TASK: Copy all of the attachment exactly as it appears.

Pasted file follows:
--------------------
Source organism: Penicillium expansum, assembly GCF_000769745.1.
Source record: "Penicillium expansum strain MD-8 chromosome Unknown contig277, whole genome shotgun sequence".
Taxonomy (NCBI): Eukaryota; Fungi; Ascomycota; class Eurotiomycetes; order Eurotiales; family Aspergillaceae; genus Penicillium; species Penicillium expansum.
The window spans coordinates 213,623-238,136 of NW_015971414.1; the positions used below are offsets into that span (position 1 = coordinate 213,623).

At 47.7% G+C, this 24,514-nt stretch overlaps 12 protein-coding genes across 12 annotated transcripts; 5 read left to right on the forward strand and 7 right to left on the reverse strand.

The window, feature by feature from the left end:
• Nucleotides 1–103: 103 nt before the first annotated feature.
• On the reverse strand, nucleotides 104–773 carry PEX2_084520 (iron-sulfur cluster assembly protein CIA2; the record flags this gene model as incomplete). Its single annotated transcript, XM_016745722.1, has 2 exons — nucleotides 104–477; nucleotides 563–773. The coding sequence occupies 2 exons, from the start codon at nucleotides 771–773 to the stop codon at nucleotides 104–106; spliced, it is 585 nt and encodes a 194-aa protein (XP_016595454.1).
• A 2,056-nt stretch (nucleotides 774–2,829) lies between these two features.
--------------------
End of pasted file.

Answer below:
Source organism: Penicillium expansum, assembly GCF_000769745.1.
Source record: "Penicillium expansum strain MD-8 chromosome Unknown contig277, whole genome shotgun sequence".
Taxonomy (NCBI): Eukaryota; Fungi; Ascomycota; class Eurotiomycetes; order Eurotiales; family Aspergillaceae; genus Penicillium; species Penicillium expansum.
The window spans coordinates 213,623-238,136 of NW_015971414.1; the positions used below are offsets into that span (position 1 = coordinate 213,623).

At 47.7% G+C, this 24,514-nt stretch overlaps 12 protein-coding genes across 12 annotated transcripts; 5 read left to right on the forward strand and 7 right to left on the reverse strand.

The window, feature by feature from the left end:
• Nucleotides 1–103: 103 nt before the first annotated feature.
• On the reverse strand, nucleotides 104–773 carry PEX2_084520 (iron-sulfur cluster assembly protein CIA2; the record flags this gene model as incomplete). Its single annotated transcript, XM_016745722.1, has 2 exons — nucleotides 104–477; nucleotides 563–773. The coding sequence occupies 2 exons, from the start codon at nucleotides 771–773 to the stop codon at nucleotides 104–106; spliced, it is 585 nt and encodes a 194-aa protein (XP_016595454.1).
• A 2,056-nt stretch (nucleotides 774–2,829) lies between these two features.